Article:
IS YOUR CAR SAFE?: As internet connectivity in cars become the norm vehicles could are becoming increasingly vulnerable to hackers. Image: AFP
LOS ANGELES, California - Despite automakers best efforts against a team of hackers vehicles stand no chance. A test by a team of hackers, working with the US military and auto industry, revealed the dangers of cyber terrorism.
Meticulously overwhelming computer networks, hackers showed that, given time, they would be able to pop the boot, cut the brakes or lock them up, and even kill the engine.
The hackers hope to eventually fortify the cyber defences of commercially available cars before criminals and even terrorists penetrate them.
Chris Valasek helped catapult car-hacking into the public eye when in 2013, he and a partner were able to control a 2010 Toyota Prius and 2010 Ford Escape by plugging into a port used by mechanics.
Valasek said: "You're stepping into a rolling computer now."
Valasek works for a computer security firm and is testing whether Bluetooth connectivity might offer an entry point for hackers.
Automakers are betting heavily that consumers will want internet-enabled vehicles capable of streaming movies and turning dictation into email. The US government wants to require cars to send each other electronic messages warning of dangers on the road.
In these and other connections, hackers see opportunity.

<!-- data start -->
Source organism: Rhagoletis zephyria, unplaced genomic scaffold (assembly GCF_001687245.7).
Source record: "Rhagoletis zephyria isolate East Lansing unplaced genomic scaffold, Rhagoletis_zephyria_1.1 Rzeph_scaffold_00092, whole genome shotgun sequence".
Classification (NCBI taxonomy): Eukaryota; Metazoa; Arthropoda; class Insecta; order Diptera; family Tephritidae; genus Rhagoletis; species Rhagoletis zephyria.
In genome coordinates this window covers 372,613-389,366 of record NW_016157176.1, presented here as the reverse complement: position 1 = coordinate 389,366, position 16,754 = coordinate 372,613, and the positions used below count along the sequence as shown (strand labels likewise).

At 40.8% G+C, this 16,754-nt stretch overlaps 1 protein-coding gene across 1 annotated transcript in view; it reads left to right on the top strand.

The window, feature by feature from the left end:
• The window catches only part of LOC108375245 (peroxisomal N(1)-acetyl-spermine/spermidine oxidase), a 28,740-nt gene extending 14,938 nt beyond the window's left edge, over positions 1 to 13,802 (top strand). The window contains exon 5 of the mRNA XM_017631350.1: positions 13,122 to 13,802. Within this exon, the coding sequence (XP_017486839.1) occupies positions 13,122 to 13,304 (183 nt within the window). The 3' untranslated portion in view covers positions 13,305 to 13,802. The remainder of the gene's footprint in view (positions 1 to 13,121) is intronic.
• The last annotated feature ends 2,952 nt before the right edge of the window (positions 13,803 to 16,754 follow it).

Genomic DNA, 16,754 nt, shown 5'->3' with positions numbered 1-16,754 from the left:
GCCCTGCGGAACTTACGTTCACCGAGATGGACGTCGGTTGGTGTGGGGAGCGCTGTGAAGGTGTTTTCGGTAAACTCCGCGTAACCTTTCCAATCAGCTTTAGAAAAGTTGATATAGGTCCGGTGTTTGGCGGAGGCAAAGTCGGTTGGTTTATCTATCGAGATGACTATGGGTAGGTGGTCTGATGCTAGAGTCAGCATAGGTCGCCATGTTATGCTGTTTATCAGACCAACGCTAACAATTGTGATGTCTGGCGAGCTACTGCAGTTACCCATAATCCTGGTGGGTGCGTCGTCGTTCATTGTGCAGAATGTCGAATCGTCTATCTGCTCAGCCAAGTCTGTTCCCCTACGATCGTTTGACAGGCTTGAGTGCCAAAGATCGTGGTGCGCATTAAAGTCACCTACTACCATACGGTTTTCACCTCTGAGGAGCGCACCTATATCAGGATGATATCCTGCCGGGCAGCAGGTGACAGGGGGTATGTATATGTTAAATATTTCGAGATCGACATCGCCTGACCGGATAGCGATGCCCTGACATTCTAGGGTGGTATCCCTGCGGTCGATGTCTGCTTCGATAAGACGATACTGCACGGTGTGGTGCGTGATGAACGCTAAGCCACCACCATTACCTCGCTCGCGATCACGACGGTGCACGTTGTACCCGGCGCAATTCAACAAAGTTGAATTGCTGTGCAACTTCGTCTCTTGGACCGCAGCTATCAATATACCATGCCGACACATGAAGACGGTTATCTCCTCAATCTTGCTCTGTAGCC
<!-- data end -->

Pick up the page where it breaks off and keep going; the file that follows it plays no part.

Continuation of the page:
There is no publicly known instance of a car being commandeered outside staged tests and in those, hackers prevail.
One was the US Defence Department-funded assault on a 2012 model American-made car, overseen by computer scientist Kathleen Fisher, in which hackers demonstrated they could create the electronic equivalent of a skeleton key to unlock the car's networks.
That may take months, Fisher said, but from there it would be "pretty easy to package up the smarts and make it available online, perhaps in a black-market type situation”.
The project's goal is more than just to plug vulnerabilities - it is to re-conceive the most critical lines of computer code that control the car in a way that could make them invulnerable to some of the major known threats. The model code would be distributed to automakers, who could adapt it to their needs.
That should take a few more years but the industry is participating - not waiting.
WHAT'S BEING DONE?
One major association representing brands, among them Honda and Toyota, is helping to establish an "information-sharing and analysis centre" patterned after efforts by big banks to try to thwart cyber attacks.
Michael Cammisa, director of safety for the Association of Global Automakers, said: "Before, when you designed something, you looked at how might components fail. Now you have to look at how would somebody maliciously attack the vehicle."